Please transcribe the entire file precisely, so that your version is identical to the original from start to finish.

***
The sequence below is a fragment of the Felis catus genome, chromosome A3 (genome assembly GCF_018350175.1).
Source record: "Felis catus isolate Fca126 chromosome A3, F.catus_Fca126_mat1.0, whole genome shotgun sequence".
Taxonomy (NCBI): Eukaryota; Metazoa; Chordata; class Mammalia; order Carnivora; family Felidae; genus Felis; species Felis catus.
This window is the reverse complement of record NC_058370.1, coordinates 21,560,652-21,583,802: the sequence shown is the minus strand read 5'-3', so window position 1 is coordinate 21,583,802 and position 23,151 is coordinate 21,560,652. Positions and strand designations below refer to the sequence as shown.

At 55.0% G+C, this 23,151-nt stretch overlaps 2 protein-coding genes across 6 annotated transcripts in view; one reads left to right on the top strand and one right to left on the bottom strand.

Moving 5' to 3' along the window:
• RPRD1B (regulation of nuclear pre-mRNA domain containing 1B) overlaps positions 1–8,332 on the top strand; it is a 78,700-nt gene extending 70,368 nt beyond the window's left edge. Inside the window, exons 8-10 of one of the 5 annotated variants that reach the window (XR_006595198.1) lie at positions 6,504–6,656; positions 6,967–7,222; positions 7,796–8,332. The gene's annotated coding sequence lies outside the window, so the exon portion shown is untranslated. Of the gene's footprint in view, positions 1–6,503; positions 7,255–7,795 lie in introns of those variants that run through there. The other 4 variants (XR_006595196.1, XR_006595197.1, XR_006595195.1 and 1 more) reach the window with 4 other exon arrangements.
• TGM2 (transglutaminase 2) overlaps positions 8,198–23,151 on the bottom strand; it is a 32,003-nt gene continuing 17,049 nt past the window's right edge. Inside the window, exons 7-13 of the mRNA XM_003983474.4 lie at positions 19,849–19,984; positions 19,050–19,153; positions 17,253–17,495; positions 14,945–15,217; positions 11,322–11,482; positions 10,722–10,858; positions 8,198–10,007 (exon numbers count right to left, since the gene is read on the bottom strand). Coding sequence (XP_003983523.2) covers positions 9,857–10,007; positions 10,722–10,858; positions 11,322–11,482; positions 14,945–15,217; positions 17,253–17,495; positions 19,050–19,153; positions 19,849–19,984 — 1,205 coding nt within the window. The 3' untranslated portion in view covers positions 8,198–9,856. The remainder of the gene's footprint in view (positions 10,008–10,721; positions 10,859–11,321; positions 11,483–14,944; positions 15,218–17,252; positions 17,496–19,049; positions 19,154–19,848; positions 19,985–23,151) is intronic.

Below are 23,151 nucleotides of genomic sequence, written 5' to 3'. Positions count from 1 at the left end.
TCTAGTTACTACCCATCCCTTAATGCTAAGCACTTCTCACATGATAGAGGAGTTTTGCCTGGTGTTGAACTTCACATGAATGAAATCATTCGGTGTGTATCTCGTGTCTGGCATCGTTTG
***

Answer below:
The sequence below is a fragment of the Felis catus genome, chromosome A3 (genome assembly GCF_018350175.1).
Source record: "Felis catus isolate Fca126 chromosome A3, F.catus_Fca126_mat1.0, whole genome shotgun sequence".
Taxonomy (NCBI): Eukaryota; Metazoa; Chordata; class Mammalia; order Carnivora; family Felidae; genus Felis; species Felis catus.
This window is the reverse complement of record NC_058370.1, coordinates 21,560,652-21,583,802: the sequence shown is the minus strand read 5'-3', so window position 1 is coordinate 21,583,802 and position 23,151 is coordinate 21,560,652. Positions and strand designations below refer to the sequence as shown.

At 55.0% G+C, this 23,151-nt stretch overlaps 2 protein-coding genes across 6 annotated transcripts in view; one reads left to right on the top strand and one right to left on the bottom strand.

Moving 5' to 3' along the window:
• RPRD1B (regulation of nuclear pre-mRNA domain containing 1B) overlaps positions 1–8,332 on the top strand; it is a 78,700-nt gene extending 70,368 nt beyond the window's left edge. Inside the window, exons 8-10 of one of the 5 annotated variants that reach the window (XR_006595198.1) lie at positions 6,504–6,656; positions 6,967–7,222; positions 7,796–8,332. The gene's annotated coding sequence lies outside the window, so the exon portion shown is untranslated. Of the gene's footprint in view, positions 1–6,503; positions 7,255–7,795 lie in introns of those variants that run through there. The other 4 variants (XR_006595196.1, XR_006595197.1, XR_006595195.1 and 1 more) reach the window with 4 other exon arrangements.
• TGM2 (transglutaminase 2) overlaps positions 8,198–23,151 on the bottom strand; it is a 32,003-nt gene continuing 17,049 nt past the window's right edge. Inside the window, exons 7-13 of the mRNA XM_003983474.4 lie at positions 19,849–19,984; positions 19,050–19,153; positions 17,253–17,495; positions 14,945–15,217; positions 11,322–11,482; positions 10,722–10,858; positions 8,198–10,007 (exon numbers count right to left, since the gene is read on the bottom strand). Coding sequence (XP_003983523.2) covers positions 9,857–10,007; positions 10,722–10,858; positions 11,322–11,482; positions 14,945–15,217; positions 17,253–17,495; positions 19,050–19,153; positions 19,849–19,984 — 1,205 coding nt within the window. The 3' untranslated portion in view covers positions 8,198–9,856. The remainder of the gene's footprint in view (positions 10,008–10,721; positions 10,859–11,321; positions 11,483–14,944; positions 15,218–17,252; positions 17,496–19,049; positions 19,154–19,848; positions 19,985–23,151) is intronic.

Below are 23,151 nucleotides of genomic sequence, written 5' to 3'. Positions count from 1 at the left end.
TCTAGTTACTACCCATCCCTTAATGCTAAGCACTTCTCACATGATAGAGGAGTTTTGCCTGGTGTTGAACTTCACATGAATGAAATCATTCGGTGTGTATCTCGTGTCTGGCATCGTTTG